Limosella australis R. Br.

Atlantic mudwort

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New England Distribution

Adapted from BONAP data

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North America Distribution

Adapted from BONAP data

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Facts About

Atlantic mudwort is a distinctive plant found in tidal areas along the coastal plain. It grows only 2-5 cm (1-2 inches) tall, with basal clusters of thin, fleshy leaves. Tiny, white flowers, nearly hidden by the leaves, are produced in July to October. Plants can be solitary or form clumps that are attached by long runners; in some rare localities, large populations can resemble lawns on loose mud. These versatile plants can tolerate inundation by salty or fresh water. Despite their hardiness, they are regarded as rare in four of the six New England states because their mudflat habitat is rare and may be imperiled by rising sea levels.

Habitat

Brackish or salt marshes and flats, fresh tidal marshes or flats

Characteristics

Habitat
  • aquatic
  • wetlands
New England state
  • Connecticut
  • Maine
  • Massachusetts
  • New Hampshire
  • Rhode Island
Flower petal color
white
Leaf type
the leaves are simple (i.e., lobed or unlobed but not separated into leaflets)
Leaf arrangement
basal: the leaves are growing only at the base of the plant
Leaf blade edges
the edge of the leaf blade is entire (has no teeth or lobes)
Flower symmetry
there are two or more ways to evenly divide the flower (the flower is radially symmetrical)
Number of sepals, petals or tepals
there are five petals, sepals, or tepals in the flower
Fusion of sepals and petals
the petals or the sepals are fused into a cup or tube
Stamen number
4
Fruit type (general)
the fruit is dry and splits open when ripe
Show All Characteristics
  • Clonal plantlets
    Bulbils
    the plant does not appear to have bulbils
    Bulblets replace flowers
    there are no bulblets where the flowers are located
  • Flowers
    Anther spurs
    the anthers do not have spurs on them
    Calyx symmetry
    there are two or more ways to evenly divide the calyx (the calyx is radially symmetrical)
    Carpels fused
    the carpels are fused to one another
    Cleistogamous flowers
    there are no cleistogamous flowers on the plan
    Corolla palate
    no
    Corona lobe length
    0 mm
    Epicalyx
    the flower does not have an epicalyx
    Epicalyx number of parts
    0
    Flower description
    the flower has a superior ovary, and lacks a hypanthium
    Flower petal color
    white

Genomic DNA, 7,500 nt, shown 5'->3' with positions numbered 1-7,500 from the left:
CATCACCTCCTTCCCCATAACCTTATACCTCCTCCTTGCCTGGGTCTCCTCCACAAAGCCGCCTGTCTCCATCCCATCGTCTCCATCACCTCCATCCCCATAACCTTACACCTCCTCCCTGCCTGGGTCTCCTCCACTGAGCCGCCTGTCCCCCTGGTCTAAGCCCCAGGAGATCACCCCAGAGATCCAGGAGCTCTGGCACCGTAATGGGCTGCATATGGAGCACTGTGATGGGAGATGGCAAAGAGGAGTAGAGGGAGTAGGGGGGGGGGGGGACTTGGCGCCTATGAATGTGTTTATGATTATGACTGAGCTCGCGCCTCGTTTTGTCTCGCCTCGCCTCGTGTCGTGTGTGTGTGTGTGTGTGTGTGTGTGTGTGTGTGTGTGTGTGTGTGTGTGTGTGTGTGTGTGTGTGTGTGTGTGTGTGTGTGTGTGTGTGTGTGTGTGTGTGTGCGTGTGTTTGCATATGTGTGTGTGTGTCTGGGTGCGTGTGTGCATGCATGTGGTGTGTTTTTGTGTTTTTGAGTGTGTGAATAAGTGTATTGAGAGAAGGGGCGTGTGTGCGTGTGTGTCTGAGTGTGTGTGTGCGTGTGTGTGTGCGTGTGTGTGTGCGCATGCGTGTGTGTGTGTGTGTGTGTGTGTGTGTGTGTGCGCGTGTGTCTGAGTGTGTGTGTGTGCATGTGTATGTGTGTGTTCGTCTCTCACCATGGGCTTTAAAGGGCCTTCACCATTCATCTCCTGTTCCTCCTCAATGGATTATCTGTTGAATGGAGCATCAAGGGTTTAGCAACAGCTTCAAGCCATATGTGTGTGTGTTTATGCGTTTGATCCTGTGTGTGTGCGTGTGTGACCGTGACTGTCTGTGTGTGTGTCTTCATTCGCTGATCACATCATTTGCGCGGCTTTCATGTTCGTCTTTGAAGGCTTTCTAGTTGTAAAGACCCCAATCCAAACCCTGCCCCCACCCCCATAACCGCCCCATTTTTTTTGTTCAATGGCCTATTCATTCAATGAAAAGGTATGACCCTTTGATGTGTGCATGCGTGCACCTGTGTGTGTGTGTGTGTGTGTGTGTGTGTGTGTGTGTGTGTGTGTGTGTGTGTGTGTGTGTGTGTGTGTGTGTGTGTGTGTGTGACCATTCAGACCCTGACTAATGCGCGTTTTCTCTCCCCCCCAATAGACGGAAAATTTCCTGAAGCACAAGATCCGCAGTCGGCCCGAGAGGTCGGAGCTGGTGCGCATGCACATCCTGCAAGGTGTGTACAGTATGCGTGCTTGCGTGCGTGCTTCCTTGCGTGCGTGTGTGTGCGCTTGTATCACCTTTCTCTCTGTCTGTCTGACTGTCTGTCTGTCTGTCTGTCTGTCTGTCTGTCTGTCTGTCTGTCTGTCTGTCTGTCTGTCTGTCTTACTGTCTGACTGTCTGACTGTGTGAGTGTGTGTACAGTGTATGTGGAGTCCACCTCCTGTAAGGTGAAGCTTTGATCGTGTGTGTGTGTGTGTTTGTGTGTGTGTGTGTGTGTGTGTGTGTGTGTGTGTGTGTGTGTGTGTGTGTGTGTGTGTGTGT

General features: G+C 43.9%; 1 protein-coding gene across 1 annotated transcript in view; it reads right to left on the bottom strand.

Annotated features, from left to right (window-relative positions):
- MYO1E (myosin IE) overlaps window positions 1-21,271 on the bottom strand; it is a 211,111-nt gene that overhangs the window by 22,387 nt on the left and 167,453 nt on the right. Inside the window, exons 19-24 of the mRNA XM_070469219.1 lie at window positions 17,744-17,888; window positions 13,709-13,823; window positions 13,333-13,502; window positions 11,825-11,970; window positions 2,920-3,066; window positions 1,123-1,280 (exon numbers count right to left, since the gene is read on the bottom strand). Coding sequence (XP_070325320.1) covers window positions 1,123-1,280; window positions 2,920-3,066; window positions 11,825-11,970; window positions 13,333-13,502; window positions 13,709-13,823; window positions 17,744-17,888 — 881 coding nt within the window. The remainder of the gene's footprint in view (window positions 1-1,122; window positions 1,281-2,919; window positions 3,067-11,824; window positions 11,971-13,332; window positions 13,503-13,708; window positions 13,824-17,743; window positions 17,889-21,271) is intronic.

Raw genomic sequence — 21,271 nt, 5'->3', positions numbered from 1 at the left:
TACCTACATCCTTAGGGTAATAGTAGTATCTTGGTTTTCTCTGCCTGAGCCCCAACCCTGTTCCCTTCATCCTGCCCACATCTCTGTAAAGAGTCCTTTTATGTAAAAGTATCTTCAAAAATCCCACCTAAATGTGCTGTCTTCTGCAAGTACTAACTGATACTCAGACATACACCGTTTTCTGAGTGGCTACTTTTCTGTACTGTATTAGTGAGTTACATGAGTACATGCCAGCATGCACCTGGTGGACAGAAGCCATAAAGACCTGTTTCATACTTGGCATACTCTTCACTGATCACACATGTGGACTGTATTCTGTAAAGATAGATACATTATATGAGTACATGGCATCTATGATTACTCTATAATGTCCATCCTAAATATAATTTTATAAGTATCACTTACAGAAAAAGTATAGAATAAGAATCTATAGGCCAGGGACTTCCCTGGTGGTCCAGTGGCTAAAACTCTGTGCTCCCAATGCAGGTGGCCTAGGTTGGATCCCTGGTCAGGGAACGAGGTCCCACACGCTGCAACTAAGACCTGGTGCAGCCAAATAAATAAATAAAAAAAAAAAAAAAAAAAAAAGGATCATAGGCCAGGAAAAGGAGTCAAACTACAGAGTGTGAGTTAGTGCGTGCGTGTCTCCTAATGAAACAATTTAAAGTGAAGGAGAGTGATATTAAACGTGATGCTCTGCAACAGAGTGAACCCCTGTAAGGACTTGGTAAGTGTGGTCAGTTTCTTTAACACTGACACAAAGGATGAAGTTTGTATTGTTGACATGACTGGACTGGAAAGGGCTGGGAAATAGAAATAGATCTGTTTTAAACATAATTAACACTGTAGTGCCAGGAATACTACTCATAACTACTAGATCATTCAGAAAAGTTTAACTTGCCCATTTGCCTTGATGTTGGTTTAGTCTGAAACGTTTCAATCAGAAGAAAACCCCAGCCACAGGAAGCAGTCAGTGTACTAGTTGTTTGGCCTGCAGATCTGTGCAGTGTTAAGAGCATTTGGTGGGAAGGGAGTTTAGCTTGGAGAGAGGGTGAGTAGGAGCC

Flower symmetry
    there are two or more ways to evenly divide the flower (the flower is radially symmetrical)
    Flowers sunken into stem
    no
    Form of style
    the style is knob-like at the tip, and unbranched
    Fused stamen clusters
    NA
    Fusion of sepals and petals
    the petals or the sepals are fused into a cup or tube
    Horns in hoods (Asclepias)
    NA
    Hypanthium
    the flower does not have a hypanthium
    Inflorescence one-sided
    the flowers are arrayed in a spiral around the inflorescence axis or branches, or occur singly, or in several ranks
    Inner tepals (Rumex)
    NA
    Nectar spur
    the flower has no nectar spurs
    Number of pistils
    1
    Number of sepals, petals or tepals
    there are five petals, sepals, or tepals in the flower
    Ovary position
    the ovary is above the point of petal and/or sepal attachment
    Petal and sepal arrangement
    the flower includes two cycles of petal- or sepal-like structures
    Petal and sepal colors
    white
    Petal appearance
    the petals are thin and delicate, and pigmented (colored other than green or brown)
    Petal folds or pleats
    the petals of the flower do not have folds or plaits
    Petal hairs (Viola)
    NA
    Petal number
    5
    Petal tips (Cuscuta)
    NA
    Reproductive system
    all the flowers have both carpels and stamens (synoecious)
    Scales inside corolla
    no
    Sepal and petal color
    the sepals are different from the petals
    Sepal appendages
    the sepals do not have appendages on them
    Sepal appendages (Oenothera)
    NA
    Sepal number
    5
    Stamen attachment
    the stamens are attached at or near the bases of the petals or tepals
    Stamen number
    4
    Stamen position relative to petals
    NA
    Staminodes
    there are no staminodes on the flower
    Umbel flower reproductive parts
    NA
    Upper lip of bilabiate corolla
    • NA
    • the upper lip of the bilabiate corolla has two lobes
  • Fruits or seeds
    Achene relative orientation
    NA
    Achene shape
    NA
    Achene surface (Polygonum)
    NA
    Achene type
    NA
    Berry color
    NA
    Capsule color (Viola)
    NA
    Fruit (pyxis) dehiscence
    NA
    Fruit features (Brassicaceae)
    NA
    Fruit locules
    two
    Fruit type (general)
    the fruit is dry and splits open when ripe
    Fruit type (specific)
    the fruit is a capsule (splits along two or more seams, apical teeth or pores when dry, to release two or more seeds)
    Legumes (Fabaceae)